Putin’s Election Rivals Sabotage Own Campaigns

Putin declared his intention to seek re-election in December 2023. He would become Russia’s president for the fifth time if re-elected. Putin may be able to remain in office until 2036 if constitutional amendments made before the conflict in Ukraine are accepted.

Vote stuffing, forced voting, and election manipulation are long-standing problems in Russia’s elections. Opposition politicians like Alexei Navalny, who has been vocal in his criticism of Putin, regularly face incarceration or exile while running for president.

Leonid Slutsky, the head of the State Duma’s Foreign Affairs Committee and a member of the Liberal Democratic Party, is one of the presidential contenders in Russia’s upcoming election. In addition, Vladislav Davankov of the New People’s Party and Communist Party member Nikolay Kharitonov are running. Another candidate is the politician Andrei Bogdanov, a presidential candidate in 2008.

Boris Nadezhdin—the sole contender who vehemently rejects Putin and the conflict in Ukraine—and State Duma member Baburin are in the race.

Only four candidates—Kharitonov, Slutsky, Davankov, and Baburin—have been authorized to be on the ballot thus far.

Many hopefuls have chosen not to address how they would do in the approaching election. A reporter asked Davankov about his election prospects, and Davankov laughed and said, It all depends on how you define victory.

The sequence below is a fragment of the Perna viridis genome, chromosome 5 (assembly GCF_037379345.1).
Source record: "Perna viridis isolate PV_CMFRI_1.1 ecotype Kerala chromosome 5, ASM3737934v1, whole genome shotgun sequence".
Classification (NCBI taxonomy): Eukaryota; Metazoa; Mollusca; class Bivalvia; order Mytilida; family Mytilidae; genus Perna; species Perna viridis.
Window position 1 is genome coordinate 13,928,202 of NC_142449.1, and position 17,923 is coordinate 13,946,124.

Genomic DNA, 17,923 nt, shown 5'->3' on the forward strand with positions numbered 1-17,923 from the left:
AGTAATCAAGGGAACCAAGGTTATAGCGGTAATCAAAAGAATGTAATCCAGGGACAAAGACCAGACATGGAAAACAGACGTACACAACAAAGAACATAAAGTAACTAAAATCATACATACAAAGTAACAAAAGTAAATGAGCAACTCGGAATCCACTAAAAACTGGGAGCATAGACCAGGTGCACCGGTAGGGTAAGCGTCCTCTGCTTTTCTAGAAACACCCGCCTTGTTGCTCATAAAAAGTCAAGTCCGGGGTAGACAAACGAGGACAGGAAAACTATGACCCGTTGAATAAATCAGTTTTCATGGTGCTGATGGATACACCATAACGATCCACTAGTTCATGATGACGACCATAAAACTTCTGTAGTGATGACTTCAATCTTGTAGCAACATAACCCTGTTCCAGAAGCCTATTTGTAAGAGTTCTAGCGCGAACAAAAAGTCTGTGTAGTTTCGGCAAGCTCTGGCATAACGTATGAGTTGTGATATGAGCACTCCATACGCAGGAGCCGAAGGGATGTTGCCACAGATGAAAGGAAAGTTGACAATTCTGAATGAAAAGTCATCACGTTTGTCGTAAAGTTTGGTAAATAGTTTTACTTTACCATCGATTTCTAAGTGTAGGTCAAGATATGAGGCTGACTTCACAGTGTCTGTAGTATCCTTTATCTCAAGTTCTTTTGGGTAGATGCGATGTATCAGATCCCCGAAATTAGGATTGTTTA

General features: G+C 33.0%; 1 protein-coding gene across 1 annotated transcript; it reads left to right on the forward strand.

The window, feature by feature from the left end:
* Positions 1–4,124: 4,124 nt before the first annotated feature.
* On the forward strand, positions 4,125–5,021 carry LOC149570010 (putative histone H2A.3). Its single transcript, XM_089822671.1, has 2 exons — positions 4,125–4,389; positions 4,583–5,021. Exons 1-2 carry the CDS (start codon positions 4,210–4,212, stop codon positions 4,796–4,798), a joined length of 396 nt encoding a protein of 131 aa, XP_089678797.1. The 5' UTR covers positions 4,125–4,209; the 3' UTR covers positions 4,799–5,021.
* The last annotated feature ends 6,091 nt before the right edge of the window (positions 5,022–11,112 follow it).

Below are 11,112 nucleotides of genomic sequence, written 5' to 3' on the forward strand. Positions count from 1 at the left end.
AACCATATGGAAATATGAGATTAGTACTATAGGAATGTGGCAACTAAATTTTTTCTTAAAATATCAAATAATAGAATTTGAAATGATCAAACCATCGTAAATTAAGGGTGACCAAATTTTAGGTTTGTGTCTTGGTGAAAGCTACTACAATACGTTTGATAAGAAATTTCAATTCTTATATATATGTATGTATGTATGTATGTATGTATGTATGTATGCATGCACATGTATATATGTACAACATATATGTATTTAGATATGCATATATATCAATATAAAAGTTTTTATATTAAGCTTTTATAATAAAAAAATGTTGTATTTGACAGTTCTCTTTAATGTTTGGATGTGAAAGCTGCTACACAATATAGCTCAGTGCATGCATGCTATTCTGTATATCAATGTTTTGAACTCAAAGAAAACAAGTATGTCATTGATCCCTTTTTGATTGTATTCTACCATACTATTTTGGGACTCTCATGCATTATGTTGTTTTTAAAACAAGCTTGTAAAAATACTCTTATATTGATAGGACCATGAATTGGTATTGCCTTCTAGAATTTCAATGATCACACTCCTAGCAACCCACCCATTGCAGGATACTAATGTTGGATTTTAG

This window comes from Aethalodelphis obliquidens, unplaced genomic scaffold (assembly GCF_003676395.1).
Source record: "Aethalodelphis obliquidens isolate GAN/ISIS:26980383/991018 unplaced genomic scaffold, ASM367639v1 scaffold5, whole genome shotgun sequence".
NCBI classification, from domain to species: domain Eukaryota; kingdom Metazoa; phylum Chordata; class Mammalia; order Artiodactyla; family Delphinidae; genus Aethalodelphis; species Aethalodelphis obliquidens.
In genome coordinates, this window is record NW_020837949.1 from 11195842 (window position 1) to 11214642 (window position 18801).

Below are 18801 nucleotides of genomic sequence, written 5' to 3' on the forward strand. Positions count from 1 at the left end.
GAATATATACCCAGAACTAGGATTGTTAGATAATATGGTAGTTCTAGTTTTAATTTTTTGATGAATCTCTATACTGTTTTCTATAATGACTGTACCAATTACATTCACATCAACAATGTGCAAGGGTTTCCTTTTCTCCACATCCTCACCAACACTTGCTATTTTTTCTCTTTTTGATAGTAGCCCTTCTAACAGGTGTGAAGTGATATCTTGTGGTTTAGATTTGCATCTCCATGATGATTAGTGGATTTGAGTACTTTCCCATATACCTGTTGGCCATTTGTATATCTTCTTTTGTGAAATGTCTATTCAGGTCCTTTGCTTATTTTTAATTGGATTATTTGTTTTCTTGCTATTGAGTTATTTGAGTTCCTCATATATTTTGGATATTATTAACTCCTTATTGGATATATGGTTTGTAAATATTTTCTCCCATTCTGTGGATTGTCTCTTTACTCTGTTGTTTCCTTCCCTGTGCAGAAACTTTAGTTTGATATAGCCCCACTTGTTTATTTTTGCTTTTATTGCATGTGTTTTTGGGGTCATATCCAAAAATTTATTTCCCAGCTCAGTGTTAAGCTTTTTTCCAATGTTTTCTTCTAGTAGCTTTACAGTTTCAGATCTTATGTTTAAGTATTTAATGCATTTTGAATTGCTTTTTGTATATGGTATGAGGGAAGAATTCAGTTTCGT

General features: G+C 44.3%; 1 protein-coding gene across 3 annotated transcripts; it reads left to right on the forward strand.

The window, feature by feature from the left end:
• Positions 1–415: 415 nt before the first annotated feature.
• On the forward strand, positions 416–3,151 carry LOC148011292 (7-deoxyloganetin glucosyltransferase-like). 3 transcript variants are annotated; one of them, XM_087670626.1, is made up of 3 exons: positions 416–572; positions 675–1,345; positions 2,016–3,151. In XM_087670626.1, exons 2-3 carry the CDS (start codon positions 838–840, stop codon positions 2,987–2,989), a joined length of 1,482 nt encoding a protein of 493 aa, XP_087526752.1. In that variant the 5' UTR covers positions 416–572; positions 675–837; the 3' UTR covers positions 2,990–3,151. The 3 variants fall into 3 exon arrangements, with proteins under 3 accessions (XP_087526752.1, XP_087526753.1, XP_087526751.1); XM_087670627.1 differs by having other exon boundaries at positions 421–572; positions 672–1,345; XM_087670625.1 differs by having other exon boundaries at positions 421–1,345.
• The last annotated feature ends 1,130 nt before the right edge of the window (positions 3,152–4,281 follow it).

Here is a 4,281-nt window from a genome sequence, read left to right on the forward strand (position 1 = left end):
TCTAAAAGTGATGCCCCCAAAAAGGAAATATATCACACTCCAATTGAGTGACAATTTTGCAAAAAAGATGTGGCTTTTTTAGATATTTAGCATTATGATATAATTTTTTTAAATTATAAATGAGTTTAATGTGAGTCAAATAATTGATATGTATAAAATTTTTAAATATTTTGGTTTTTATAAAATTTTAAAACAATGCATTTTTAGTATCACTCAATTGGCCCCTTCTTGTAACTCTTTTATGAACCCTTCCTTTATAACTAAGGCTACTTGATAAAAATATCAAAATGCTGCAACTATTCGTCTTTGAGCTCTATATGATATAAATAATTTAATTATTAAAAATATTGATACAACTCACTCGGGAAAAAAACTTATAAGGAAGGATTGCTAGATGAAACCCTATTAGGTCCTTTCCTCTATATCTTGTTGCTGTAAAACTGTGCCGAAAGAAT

After laughing off the prospect of becoming president this year, Bogdanov doubted any such possibility. He said with conviction that he couldn’t be elected in response to a reporter’s inquiry on his future chances.

Most of the presidential contenders in Russia’s 2024 election have not given voters the information they need to sign their support petitions, according to Agentstvo. According to the investigative site’s findings, Nadezhdin is the only candidate whose campaign website features a detailed list of criteria for signature gathering.

According to a study conducted by Tatiana Stanovaya, founder and CEO of R.Politik, a political analysis business for the Carnegie Endowment for International Peace, the election campaign in Russia is entirely controlled by the Kremlin and lacks any real opposition.